Banks and private equity firms alike have increasingly devoted more attention and capital in these areas of industrial decarbonization and sustainability. The emergence of the Glasgow Financial Alliance for Net Zero (GFANZ) from COP26 was a noteworthy evolution of the financial sector. GFANZ now includes over 100 global banks committed to helping clients achieve net-zero by 2050 commitments, as well as science-based 2030 emissions reduction targets. Over the last few years, Ara Partners, a pure-play decarbonization investor, has raised a total of $1.7 billion across three funds. Blackstone, one of the largest investment management companies, has committed over $15 billion energy transition-related investments, and plans to invest an estimated $100 billion in energy transition and climate change solutions projects over the next decade—a significant amount of which are expected to be directed to focused decarbonization efforts. Together, firms like these are actively prioritizing funding for deployment of low and zero carbon technologies to help phase out fossil fuel use.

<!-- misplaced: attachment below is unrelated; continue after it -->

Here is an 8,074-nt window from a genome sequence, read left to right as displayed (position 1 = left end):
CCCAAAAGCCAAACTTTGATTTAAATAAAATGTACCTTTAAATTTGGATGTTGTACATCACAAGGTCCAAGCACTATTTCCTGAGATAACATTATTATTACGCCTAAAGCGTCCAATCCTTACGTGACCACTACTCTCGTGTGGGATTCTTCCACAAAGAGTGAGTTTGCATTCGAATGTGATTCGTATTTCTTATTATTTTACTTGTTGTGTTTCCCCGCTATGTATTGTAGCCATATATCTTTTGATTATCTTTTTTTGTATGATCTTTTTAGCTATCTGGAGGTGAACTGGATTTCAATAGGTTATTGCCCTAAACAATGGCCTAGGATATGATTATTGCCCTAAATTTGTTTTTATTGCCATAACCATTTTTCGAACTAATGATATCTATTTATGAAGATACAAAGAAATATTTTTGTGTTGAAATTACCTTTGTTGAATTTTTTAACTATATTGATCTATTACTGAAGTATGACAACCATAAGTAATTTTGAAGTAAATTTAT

Another framework principle calls for the implementation of policies to create demand for low-carbon, circular and resource efficient basic material products, supported by the use of standardized lifecycle carbon footprint labeling and performance incentives for end products. In this regard, there has been significant progress on the corporate front. As companies are increasingly disclosing their sustainability efforts and metrics, there has been a renewed focus on lifecycle carbon footprint reporting. While these efforts remain voluntary, investor pressures are filling in the gaps for legal obligations while the U.S. Securities and Exchange Commission (SEC) plays catch-up. The SEC, however, has proposed recent amendments that would require enhanced disclosures by funds to even include the emissions that their portfolios are responsible for, including the carbon footprint and intensity of the companies they invest in. The rationale behind this move, as explained by SEC’s Chair Gary Gensler, is that “investors should be able to drill down to see what’s under the hood of these strategies… allowing them to allocate their capital efficiently and meet their needs.”